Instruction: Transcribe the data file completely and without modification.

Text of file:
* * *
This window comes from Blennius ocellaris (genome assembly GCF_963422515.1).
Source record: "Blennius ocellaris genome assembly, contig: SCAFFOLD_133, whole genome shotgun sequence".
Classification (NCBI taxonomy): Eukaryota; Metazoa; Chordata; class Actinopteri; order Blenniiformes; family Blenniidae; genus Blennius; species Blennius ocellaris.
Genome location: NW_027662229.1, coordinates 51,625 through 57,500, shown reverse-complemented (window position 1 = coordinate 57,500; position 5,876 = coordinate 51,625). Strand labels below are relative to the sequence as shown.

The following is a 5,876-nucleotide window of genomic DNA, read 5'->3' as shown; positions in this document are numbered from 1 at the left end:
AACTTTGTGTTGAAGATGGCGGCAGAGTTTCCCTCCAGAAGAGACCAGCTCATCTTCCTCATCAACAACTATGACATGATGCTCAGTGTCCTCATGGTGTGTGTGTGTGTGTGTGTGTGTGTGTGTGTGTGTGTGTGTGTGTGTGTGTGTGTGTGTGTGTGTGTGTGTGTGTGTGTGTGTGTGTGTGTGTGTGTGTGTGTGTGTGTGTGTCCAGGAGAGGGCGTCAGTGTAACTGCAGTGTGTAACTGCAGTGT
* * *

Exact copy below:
This window comes from Blennius ocellaris (genome assembly GCF_963422515.1).
Source record: "Blennius ocellaris genome assembly, contig: SCAFFOLD_133, whole genome shotgun sequence".
Classification (NCBI taxonomy): Eukaryota; Metazoa; Chordata; class Actinopteri; order Blenniiformes; family Blenniidae; genus Blennius; species Blennius ocellaris.
Genome location: NW_027662229.1, coordinates 51,625 through 57,500, shown reverse-complemented (window position 1 = coordinate 57,500; position 5,876 = coordinate 51,625). Strand labels below are relative to the sequence as shown.

The following is a 5,876-nucleotide window of genomic DNA, read 5'->3' as shown; positions in this document are numbered from 1 at the left end:
AACTTTGTGTTGAAGATGGCGGCAGAGTTTCCCTCCAGAAGAGACCAGCTCATCTTCCTCATCAACAACTATGACATGATGCTCAGTGTCCTCATGGTGTGTGTGTGTGTGTGTGTGTGTGTGTGTGTGTGTGTGTGTGTGTGTGTGTGTGTGTGTGTGTGTGTGTGTGTGTGTGTGTGTGTGTGTGTGTGTGTGTGTGTGTGTGTGTGTCCAGGAGAGGGCGTCAGTGTAACTGCAGTGTGTAACTGCAGTGT